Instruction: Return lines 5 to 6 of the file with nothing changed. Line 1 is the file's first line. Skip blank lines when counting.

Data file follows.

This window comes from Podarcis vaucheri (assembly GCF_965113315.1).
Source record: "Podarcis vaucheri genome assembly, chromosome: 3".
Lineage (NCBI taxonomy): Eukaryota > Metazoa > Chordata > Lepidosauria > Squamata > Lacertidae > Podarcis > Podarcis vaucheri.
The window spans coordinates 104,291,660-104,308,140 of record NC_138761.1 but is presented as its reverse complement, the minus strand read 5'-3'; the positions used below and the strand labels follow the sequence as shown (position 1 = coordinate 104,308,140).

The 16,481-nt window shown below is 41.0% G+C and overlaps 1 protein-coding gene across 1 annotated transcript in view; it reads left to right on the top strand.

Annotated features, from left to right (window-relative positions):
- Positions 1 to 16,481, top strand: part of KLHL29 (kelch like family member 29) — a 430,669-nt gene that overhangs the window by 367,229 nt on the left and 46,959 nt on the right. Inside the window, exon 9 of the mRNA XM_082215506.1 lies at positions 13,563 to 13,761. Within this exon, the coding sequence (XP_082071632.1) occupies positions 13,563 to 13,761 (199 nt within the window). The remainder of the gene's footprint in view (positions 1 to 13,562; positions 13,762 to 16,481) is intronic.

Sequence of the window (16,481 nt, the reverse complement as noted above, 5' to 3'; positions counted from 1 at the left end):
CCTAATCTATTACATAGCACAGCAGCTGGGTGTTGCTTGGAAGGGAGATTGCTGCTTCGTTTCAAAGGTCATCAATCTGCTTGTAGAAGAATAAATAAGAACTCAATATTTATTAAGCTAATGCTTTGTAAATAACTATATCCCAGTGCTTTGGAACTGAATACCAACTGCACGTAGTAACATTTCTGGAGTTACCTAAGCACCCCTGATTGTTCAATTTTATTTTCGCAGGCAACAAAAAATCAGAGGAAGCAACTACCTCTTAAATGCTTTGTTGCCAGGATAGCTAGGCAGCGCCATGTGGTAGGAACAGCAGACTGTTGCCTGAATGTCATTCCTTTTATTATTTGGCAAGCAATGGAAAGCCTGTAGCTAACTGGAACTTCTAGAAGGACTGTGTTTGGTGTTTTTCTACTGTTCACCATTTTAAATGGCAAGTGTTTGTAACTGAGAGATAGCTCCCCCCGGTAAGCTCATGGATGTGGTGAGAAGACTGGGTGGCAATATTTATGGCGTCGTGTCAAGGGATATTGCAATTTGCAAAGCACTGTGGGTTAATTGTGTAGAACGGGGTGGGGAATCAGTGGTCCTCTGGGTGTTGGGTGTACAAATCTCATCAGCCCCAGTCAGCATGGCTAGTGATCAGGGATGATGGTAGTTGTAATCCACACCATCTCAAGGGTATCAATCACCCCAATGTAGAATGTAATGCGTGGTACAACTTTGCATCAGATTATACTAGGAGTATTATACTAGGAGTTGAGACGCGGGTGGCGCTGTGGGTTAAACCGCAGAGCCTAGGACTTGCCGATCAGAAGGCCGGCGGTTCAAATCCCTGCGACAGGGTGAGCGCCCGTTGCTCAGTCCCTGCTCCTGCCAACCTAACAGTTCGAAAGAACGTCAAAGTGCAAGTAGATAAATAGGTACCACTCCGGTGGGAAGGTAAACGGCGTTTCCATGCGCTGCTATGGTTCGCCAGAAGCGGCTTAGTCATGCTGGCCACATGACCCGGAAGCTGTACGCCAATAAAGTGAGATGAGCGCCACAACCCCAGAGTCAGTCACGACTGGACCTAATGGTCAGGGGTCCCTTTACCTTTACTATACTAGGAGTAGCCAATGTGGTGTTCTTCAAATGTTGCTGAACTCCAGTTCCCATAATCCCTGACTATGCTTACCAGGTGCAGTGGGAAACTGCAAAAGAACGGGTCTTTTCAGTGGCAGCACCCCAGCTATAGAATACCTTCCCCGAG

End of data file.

The 16,481-nt window shown below is 41.0% G+C and overlaps 1 protein-coding gene across 1 annotated transcript in view; it reads left to right on the top strand.

Annotated features, from left to right (window-relative positions):